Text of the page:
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    • Posted

      I'm shocked that you were told you'd be walking independently by 2 weeks Milla!  I was told to go from crutches to two sticks at three weeks and that by six weeks they want you walking indpendently.  I think when they give you unrealistic expectations it's depressing because you feel you're not reaching 'goals'.   Everyone is so different too!  My recovery has been much faster than I expected and so much easier, but I know the next knee won't necessarily be the same, but the fact they've given me the time they have for changing from crutches to sticks etc. means I'll be feeling as though I'm doing well if I achieve it before that time, and that's encouraging rather than discouraging, if you know what I mean.

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    • Posted

      I know what you mean - my 89 year old Mum was walking much better than me a while ago when we went for a walk. That does put things in perspective. It is easy to convince myself I am fine when at home sitting - the pain kicks in upon rising, walking any distance and at night.

      ?We don't really have the option of running out of the OR - haha - I came close to that years back with a different op, but my husband was with me and talked me out of leaving.

      This time, they don't allow anyone to stay and wait with us, so I'm hoping I don't bottle out!

      Pleased you are making progress and have a realistic expectation which will get through the next one. Good luck for when that comes around.

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    • Posted

      Chris yes, not only did I freak out initially because I thought something was wrong because I could not meet any goals. Also left me with an unpleasant situation with work. Had to keep on getting new dates for return. "I am coming back. No, can't come back yet x3. The only thing that saves me is my protection under the Americans with disability Act. An employer cannot fire you, demote you, or put a cap on time off. I cannot help but wonder if they had told me what the pain and recovery realistically look like if I would have had the surgery. Both knees are bad but my left much worse. I had ACL surgery on that leg 34 years ago. Plus, during surgery they found that I was born with a "gross abnormality and deformity of the patella". I really wish I could avoid having the other knee done. At best I am hoping to stick it out at least 3-4 years. One day at a time right!

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    • Posted

      I'm 73 years old now and I too experience much anxiety while waiting outside operating room but I DO remember back in the day.....uh lets say 1960's and 1970's, all the various surgeries, (D&C, Lumpectomy, etc.}...we were always injected, with what I don't know, maybe valium, before being rolled through the hallways, elevator and on to that wait, feeling high as a kite and so confident and happy.  Why isn't this done any longer?  It would be soooo much easier on the patient to cope with that interminable wait outside the O.R.  Then of course being wheeled in and then hooked up to the bag of unconciousness.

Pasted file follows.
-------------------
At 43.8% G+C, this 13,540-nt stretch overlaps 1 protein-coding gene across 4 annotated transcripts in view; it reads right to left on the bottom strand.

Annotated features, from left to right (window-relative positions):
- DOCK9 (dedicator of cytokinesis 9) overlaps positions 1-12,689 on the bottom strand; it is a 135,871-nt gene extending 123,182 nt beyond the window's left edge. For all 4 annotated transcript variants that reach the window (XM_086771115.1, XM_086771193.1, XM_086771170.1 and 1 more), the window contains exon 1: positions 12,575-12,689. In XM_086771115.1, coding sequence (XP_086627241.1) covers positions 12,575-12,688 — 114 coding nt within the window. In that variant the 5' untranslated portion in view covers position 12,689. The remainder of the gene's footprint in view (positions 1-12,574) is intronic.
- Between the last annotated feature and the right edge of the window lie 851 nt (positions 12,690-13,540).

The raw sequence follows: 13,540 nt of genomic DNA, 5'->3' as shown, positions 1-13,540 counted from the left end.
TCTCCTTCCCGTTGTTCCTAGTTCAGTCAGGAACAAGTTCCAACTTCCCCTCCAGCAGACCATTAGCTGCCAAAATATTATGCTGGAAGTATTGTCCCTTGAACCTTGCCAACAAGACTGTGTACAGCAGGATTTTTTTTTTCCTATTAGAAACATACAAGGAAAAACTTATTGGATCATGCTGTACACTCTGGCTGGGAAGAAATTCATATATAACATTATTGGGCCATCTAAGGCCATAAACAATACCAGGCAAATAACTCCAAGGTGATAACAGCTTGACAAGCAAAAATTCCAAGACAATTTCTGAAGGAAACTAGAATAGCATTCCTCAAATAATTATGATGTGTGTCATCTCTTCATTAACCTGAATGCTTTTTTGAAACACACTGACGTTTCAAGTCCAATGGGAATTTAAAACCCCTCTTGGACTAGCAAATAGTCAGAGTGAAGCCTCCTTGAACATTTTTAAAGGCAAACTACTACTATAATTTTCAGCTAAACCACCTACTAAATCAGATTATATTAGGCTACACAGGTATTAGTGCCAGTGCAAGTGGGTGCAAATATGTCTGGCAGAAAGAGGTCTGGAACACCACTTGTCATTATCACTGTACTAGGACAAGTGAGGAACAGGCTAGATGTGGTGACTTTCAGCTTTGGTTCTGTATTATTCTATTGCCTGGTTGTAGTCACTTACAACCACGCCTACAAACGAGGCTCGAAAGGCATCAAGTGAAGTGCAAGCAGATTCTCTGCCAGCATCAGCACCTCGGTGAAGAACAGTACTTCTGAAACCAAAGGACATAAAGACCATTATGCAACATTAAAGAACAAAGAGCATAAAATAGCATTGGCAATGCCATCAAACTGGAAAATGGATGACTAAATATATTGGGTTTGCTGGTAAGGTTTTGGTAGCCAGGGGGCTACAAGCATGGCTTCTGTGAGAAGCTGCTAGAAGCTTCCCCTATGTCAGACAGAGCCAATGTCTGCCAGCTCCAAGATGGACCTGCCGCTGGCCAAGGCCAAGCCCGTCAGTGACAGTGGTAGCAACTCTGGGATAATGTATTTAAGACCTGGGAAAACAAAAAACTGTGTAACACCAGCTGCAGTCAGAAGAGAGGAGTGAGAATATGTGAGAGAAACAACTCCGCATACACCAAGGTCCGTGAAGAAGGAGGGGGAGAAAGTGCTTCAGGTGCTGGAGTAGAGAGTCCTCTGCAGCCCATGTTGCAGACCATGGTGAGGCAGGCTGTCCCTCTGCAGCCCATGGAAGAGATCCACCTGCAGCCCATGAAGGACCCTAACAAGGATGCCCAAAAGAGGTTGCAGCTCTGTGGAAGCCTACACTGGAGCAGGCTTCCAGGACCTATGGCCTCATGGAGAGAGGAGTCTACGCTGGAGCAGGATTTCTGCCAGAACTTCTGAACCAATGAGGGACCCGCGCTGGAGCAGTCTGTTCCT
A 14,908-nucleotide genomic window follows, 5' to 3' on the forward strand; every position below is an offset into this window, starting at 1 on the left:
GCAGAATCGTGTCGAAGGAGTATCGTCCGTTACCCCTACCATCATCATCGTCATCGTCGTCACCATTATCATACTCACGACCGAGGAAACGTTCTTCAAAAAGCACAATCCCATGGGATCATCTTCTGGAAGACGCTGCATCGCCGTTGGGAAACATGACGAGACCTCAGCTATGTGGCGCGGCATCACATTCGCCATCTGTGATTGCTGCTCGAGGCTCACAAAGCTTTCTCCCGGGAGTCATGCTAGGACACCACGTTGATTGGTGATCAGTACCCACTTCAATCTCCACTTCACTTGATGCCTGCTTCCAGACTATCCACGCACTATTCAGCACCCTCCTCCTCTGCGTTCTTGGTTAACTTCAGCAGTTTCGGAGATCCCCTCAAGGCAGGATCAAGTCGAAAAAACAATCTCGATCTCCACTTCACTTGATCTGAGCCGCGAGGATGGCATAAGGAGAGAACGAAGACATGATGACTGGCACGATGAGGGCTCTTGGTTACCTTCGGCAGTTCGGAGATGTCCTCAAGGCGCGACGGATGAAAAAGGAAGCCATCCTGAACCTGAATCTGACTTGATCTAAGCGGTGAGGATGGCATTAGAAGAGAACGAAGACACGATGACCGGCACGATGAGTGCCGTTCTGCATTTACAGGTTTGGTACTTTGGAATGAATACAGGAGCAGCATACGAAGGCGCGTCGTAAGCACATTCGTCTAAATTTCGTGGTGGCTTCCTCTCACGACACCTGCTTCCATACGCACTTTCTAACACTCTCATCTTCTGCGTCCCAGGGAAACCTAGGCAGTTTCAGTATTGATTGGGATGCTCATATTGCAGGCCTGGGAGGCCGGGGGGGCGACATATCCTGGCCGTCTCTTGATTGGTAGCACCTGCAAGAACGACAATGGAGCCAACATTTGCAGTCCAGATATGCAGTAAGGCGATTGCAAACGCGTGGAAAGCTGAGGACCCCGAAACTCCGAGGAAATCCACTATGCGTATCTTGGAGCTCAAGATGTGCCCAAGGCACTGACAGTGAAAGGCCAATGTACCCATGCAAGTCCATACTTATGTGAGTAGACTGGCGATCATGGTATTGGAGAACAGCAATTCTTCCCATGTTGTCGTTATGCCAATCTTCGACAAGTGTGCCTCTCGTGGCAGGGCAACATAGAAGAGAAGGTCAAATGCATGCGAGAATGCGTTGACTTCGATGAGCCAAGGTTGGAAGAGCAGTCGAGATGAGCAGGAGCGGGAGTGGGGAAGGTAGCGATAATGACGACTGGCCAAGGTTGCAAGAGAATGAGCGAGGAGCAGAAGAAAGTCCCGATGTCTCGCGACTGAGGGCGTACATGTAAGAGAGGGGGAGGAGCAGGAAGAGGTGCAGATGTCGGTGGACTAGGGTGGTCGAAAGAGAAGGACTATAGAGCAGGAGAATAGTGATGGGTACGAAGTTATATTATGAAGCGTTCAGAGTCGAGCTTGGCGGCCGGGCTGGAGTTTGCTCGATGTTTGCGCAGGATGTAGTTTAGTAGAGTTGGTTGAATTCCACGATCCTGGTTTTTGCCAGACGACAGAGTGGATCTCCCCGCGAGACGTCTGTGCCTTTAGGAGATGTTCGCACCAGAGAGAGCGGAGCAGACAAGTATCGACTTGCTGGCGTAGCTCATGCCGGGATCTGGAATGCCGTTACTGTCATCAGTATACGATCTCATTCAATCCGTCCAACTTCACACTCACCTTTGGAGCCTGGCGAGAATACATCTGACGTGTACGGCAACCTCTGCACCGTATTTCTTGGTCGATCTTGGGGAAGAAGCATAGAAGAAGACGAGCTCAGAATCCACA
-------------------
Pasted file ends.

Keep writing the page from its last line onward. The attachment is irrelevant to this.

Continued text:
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    • Posted

      Yes! Where is the "happy juice"? I asked (looking forward to it) and nope they don't do it anymore. It was a little nerve wrecking being wheeled into the operating room cold sober and seeing all the equipment but he did the spinal block fast so the anxiety was short-lived.

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    • Posted

      I was lucky. I'm in the US and they gave me either Versed or Propafol (spelling??) before they wheeled me anywhere. It was wonderful! Woke up 3 1/2 hrs later and all done!!

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    • Posted

      The worst bit for me was being wheeled into the room outside the operating theatre where it was FREEZING!  I was shivering!  THEN, to make it worse, they sloshed my back down with an icy liquid!  I gasped with the shock of the cold LOL!  BUT then they put a warm tube over me that was pumped with warm air and it was at that point that a sedative kicked in and all was rosy:-) Only very vague noises that I remember after that including a bit of hammering and the noise of staples going in but it all felt well removed.  This was with a spinal.
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    • Posted

      Thanks Cynthia:-)  Only just seen this because it didn't come through as an email - some do and some don't!  Yes, I agree - that perspective is important and makes it all worthwhile. 

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    • Posted

      I've absolutely no doubt you'll know when is the right time for you.  My left leg that was recently done was bowing out significantly (as though I'd just got off my horse) because of the arthritis, to the point where I had to get all my left shoes raised 2cm!  Now it's longer than the other leg LOL!  But I'm not doing anything with most shoes until the other one is done:-))))